Wifi roaming on the move redux

It has been nearly six years with a netbook and five since I last wrote about wifi roaming from the bus to stay on irc without a costly celluar link during the daily commute.  Since then, some readers have asked me to share my refinements to the method in a followup post. So here it is.

The software

On the server:

  • openssh-server
  • screen
  • irssi

On the client:

  • screen
  • wpasupplicant
  • isc-dhcp-client
  • openssh-client
  • openbox
  • sudo & gksudo (optional)
  • urxvt
  • wavemon (optional)
  • three shell scripts (provided below)

Putting it together: on the client

Make sure if you have a wireless manager installed (such as NetworkManager) it is configured to skip your wireless interface, disabled entirely, or if possible, removed. Set up /etc/wpa_supplicant/wpa_supplicant.conf and /etc/network/interfaces for roaming, as per the instructions in /usr/share/doc/wpasupplicant/README.modes.gz. Don’t forget to add yourself to the netdev group if you are not in it already.

In /etc/wpa_supplicant/wpa_supplicant.conf, list common names of open networks. Normally the catch-all network that associates with any essid, i.e. the first stanza below, works well. However, occasionally the strongest signal is neither one of the common networks nor an easily accessible network (e.g. web portals), so having a list of common open networks helps to quickly select from among those instead. The more you travel, the more of these will discover and add. Just use reconfigure from wpa_cli to reload your edited list each time you add a new one.

ctrl_interface=DIR=/var/run/wpa_supplicant GROUP=netdev
network={
        key_mgmt=NONE
}
network={
        ssid="default"
        key_mgmt=NONE
}
network={
        ssid="linksys"
        key_mgmt=NONE
}
...

Since you’ll be using ssh repeatedly to connect and it has to be fast, make sure your server is set up to accept your key and use ssh-add so that you only have to enter your ssh key password once.

You can tweak isc-dhcp-client to make connections faster. In /etc/dhcp/dhclient.conf, use:

backoff-cutoff 1;
initial-interval 1;

Here are a few scripts I wrote to facilitate quick roaming from one open AP to another and reconnect to irssi running in screen, to break a connection and try the next one, and to recover from occasional lockups (more about that later).

~/bin/screen_reconnect

This is a script to reconnect continuously via ssh to a screen session:

#!/bin/sh
reset
while ! ssh -t 10.9.8.7 'screen -UDr' 2>/dev/null ; do echo -n "." ; sleep .1 ; done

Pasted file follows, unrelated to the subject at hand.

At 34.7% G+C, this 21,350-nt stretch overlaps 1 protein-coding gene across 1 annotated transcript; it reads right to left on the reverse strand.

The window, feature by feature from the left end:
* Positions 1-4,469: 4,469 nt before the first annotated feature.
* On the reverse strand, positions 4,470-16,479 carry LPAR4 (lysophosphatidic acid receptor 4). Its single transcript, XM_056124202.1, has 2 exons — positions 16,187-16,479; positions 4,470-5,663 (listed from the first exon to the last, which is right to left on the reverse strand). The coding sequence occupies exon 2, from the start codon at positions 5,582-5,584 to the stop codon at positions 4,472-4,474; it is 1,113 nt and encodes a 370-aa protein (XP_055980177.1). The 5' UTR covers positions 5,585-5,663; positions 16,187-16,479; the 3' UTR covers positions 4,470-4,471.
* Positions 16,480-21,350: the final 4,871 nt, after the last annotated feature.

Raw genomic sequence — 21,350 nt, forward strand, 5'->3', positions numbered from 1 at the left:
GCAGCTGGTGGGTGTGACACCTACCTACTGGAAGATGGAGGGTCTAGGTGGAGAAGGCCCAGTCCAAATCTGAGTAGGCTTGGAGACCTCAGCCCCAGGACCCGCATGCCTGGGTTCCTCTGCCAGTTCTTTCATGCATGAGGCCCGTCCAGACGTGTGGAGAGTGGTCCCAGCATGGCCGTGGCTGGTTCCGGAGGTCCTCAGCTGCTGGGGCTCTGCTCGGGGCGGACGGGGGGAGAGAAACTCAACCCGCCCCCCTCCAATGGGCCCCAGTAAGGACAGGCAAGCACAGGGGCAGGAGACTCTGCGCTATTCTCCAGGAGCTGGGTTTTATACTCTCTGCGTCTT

Just substitute the IP of your own server here. Using an IP instead of domain name makes the connection faster because a DNS lookup is not required.

~/bin/wifi_reassociate

This script closes any open ssh sessions and informs wpa_supplicant to attempt to connect again.

#/bin/sh
/sbin/wpa_cli rea
killall ssh >/dev/null 2>&1

~/bin/wifi_killall

This optional, somewhat ugly script addresses an issue I hope you never have. On my ASUS Eee PC 1001PX, occasionally scanning stops. When this happens, and I have never figured out why, apparently ACPI events are blocked. At this point wifi becomes unusable and ACPI sleep is inhibited. By trial and error I found that if you bring down the interface, kill all network-related processes, and bring it up again, ACPI events are unblocked and wifi is usable once more (and any pending request to sleep will finally happen). The script requires sudo, and to use the openbox key binding, gksudo.

#/bin/sh
sudo ifdown wlan0
# in case any of these are hung
sudo killall dhclient3
sudo killall wpa_cli
sudo killall wpa_action
sudo killall wpa_supplicant
# in case any of these are *really* hung
sleep 1
sudo killall -9 dhclient3
sudo killall -9 wpa_cli
sudo killall -9 wpa_action
sudo killall -9 wpa_supplicant
sudo dhclient -r
sudo ifup wlan0

Openbox

Since certain actions need to be performed repeatedly and quickly, it is useful to have hotkeys bound in your window manager to the scripts. In ~/.config/openbox/rc.xml, key bindings for <alt>-r to reassociate and <alt>-d to disconnect a hung connection would look like:

  
<keyboard>
  <!-- My keybindings -->
  <keybind key="A-R">
    <action name="Execute">
        <execute>/home/synrg/bin/wifi_reassociate</execute>
    </action>
  </keybind>
  <keybind key="A-D">
    <action name="Execute">
        <execute>gksudo /home/synrg/bin/wifi_killall</execute>
    </action>
  </keybind>
</keyboard>

Putting it together: on the server

There is very little to do here. Just start screen, and start irssi in screen. Running screen on the client as well as the server means you should either bind the screen meta keys to a different key sequence on each system, or else learn to press meta twice to pass through meta to the server screen as needed. I use the latter approach. Alternatively, you could use a tabbed terminal on the client, or separate terminals per client process instead of screen. This is a matter of personal taste.

Ready to roam

Here is a typical setup for roaming on the bus:

In a terminal (I use urxvt), first ssh-add, then start screen with these three processes running in separate virtual terminals:

  • /sbin/wpa_cli
  • screen_reconnect
  • wavemon (optional)

March of the dots

Most of the commute, just enjoy watching the dots march by, waiting for a new connection. If you estimate a connection is unusable, press <alt>-r to reassociate immediately, giving the next network a chance. If the connection is already firmly established, this might not work on the first try. If the dots don’t resume immediately, wait a bit and press it again. This might take a few tries.

Changing selected networks on the fly

Use wpa_cli when you need to do some fine-tuning of network selections on the fly. While normally you can just watch the march of the dots until a connection is acquired, sometimes you can improve your chances of connecting to a good network by manually controlling the selected candidate networks here.

For example, by watching the speed of the bus relative to known “good” APs, you can predict which networks are more likely to succeed. Rather than connect to any arbitrary network, you might select a specific one by id, and then later when it goes out of range, revert to the original configuration, e.g.

> select_network 5
...
> reconfigure

You can use tab-completion in wpa_cli to type these commands quickly or else just abbreviate the commands.

Another common scenario is when you pass through a business area with many captive portal hotspots. These rarely make good choices because they either require a password not known to you or else you can’t click through “I agree” in time before the bus moves on. In this case, you might just disable the catch-all stanza and let the common open network stanzas you listed (“default”, “linksys”, etc.) do the work:

> disable_network 1

Become a type ahead wizard